The Task Of Presenting A Character For Whom Time Is Moving Backwards


The text evades the brunt of this difficulty by having Helen, the above mentioned character, not actually move backwards.  Heinlein’s travelers are forever and for all intents and purposes always facing forwards.  The issue is of orientation, and the problem is that we simply cannot imagine being oriented in reverse-temporality.  Conceptually when might think of a reality in which our sentences are written backwards, or shrink away, inverted and in reverse; or maybe they just stack up in between periods, smush together and pop out of existence instantaneously.  Regardless, when Helen pops into Times Square* in New York City, in relatively contemporary setting, only with her “time arrow [] pointing backwards,” she sees “two cops close to [her] running as hard as they could – backwards, away from [her]” (77).  She explains:

I was in a clearing in the crowd, but the ring of people was closing in o on me, all running backwards.  The cops disappeared into the crowd, and the crowd ran right up to me, stopped, and started to scream.  Just as that happened, the traffic lights changed, cars charged out from both directions, driving backwards.  It was too much for little Helen.  I fainted. 77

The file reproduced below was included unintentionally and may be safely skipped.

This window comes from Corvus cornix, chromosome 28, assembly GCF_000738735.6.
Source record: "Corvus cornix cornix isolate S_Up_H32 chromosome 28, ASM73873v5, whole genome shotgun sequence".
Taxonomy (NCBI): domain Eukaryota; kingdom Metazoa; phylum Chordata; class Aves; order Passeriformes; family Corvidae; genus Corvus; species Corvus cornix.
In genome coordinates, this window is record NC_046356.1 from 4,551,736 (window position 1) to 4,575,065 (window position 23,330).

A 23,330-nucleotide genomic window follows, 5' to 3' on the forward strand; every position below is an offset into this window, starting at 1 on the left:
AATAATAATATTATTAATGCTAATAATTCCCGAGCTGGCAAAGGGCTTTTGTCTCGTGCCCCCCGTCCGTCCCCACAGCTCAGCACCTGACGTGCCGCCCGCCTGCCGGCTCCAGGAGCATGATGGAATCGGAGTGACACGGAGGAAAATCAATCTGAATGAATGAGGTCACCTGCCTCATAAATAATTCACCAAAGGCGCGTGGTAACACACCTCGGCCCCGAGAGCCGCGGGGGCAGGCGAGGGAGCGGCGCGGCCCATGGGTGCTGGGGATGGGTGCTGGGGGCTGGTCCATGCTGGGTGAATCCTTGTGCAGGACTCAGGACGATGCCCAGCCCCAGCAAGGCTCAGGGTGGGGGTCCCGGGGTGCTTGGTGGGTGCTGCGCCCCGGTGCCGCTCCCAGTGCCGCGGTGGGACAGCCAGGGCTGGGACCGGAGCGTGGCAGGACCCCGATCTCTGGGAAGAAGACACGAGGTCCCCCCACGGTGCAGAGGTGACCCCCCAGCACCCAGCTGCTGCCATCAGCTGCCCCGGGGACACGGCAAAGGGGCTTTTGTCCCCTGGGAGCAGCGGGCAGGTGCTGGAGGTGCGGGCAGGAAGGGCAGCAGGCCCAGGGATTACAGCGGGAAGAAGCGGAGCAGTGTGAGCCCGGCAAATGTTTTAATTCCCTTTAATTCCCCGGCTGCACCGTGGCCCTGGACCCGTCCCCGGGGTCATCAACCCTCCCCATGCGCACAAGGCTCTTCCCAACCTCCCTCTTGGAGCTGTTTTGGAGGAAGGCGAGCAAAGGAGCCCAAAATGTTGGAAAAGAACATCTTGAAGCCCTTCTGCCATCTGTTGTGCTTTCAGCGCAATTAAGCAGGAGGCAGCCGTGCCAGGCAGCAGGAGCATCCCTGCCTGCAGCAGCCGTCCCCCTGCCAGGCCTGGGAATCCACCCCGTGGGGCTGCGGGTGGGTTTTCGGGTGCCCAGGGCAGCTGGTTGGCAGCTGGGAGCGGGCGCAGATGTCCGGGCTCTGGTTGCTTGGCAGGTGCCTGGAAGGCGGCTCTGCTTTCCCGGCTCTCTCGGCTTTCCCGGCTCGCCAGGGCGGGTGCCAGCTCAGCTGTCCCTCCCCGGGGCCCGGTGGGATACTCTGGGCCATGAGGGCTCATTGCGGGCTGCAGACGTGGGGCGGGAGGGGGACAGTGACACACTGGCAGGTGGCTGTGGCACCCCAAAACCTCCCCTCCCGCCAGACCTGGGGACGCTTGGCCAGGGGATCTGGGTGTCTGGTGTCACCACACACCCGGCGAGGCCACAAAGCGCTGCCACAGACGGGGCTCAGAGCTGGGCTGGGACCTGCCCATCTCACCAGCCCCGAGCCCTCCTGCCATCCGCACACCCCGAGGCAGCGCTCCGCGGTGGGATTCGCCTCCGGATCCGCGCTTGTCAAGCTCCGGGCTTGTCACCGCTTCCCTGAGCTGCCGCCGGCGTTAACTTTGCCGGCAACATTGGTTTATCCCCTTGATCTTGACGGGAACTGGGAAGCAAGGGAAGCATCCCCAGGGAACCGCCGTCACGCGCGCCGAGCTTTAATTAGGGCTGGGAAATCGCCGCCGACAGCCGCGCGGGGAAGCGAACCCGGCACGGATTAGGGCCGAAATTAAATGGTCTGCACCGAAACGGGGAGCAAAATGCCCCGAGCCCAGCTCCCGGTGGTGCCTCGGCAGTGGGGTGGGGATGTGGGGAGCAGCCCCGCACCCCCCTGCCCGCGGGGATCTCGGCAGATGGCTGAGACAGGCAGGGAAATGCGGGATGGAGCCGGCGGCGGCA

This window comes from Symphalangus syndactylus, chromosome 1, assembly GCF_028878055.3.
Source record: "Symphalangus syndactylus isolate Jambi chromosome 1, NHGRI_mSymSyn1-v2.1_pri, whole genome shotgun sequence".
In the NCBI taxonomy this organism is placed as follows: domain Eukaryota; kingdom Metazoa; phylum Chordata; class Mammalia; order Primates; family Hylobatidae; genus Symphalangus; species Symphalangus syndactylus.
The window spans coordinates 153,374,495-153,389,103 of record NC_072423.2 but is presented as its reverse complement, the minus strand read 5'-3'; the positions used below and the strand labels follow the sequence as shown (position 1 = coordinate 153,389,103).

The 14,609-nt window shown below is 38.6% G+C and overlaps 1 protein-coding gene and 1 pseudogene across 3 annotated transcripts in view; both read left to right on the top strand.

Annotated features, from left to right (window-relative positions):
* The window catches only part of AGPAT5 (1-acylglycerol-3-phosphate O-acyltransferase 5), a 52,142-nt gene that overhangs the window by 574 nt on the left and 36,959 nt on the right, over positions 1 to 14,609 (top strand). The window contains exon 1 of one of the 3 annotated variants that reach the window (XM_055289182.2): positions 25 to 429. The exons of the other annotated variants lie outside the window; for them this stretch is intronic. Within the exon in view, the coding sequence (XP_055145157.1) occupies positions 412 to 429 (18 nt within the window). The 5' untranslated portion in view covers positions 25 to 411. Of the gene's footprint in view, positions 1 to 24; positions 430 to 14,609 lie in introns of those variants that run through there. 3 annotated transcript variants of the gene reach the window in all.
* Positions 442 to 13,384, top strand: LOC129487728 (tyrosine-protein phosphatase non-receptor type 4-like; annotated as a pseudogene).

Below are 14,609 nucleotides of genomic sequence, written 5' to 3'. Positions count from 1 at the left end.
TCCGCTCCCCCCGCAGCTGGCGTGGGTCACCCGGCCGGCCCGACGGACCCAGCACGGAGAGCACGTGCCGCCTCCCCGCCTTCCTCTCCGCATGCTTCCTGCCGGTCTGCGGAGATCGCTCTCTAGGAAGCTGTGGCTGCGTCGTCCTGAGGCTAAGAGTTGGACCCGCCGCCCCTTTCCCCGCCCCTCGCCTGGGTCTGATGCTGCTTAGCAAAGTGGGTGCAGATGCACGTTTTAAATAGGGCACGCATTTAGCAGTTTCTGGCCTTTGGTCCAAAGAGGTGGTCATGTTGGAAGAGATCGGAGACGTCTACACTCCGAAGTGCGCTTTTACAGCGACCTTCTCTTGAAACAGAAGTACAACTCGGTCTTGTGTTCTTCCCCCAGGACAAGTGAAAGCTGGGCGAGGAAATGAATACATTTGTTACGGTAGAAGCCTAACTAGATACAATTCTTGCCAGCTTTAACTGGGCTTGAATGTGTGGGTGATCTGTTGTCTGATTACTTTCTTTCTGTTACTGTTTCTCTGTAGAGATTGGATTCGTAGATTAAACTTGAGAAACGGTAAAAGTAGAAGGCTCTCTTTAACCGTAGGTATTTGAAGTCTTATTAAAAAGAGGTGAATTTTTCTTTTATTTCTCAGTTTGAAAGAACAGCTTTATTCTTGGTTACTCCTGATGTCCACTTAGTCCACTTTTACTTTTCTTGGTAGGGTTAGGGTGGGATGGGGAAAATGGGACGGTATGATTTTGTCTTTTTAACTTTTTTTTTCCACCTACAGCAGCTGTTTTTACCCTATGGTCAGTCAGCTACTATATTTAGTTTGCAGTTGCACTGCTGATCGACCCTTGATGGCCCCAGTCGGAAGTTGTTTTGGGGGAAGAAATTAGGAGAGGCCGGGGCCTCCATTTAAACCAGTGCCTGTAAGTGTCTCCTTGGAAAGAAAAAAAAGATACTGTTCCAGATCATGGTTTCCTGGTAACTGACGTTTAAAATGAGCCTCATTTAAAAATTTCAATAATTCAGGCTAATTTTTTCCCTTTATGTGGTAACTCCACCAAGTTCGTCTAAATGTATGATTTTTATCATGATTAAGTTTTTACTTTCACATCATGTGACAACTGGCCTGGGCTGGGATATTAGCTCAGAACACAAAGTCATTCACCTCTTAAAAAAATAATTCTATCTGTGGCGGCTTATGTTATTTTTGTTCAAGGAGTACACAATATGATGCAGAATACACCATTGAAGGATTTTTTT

The scene is that of someone popping into the middle of a crowd, seemingly out of nowhere.  The people scream and run, the cops come to the rescue.  But it is obviously problematic: if Helen were to pop into a time-track and immediately begin moving backwards, wouldn’t she eventually – instantly, even – supercede the moment of her arrival?  How then, could she experience what happened what was to everyone else immediately after – but to her, just before – her arrival?  It would seem as though she actually arrived a few moments after her arrival – which to her should be prior to her arrival.  Luckily for everyone, Helen faints.  As Dr. Frost puts it: “I’m glad she got out in a hurry.  I’m not sure that human metabolism can be maintained in such conditions.”




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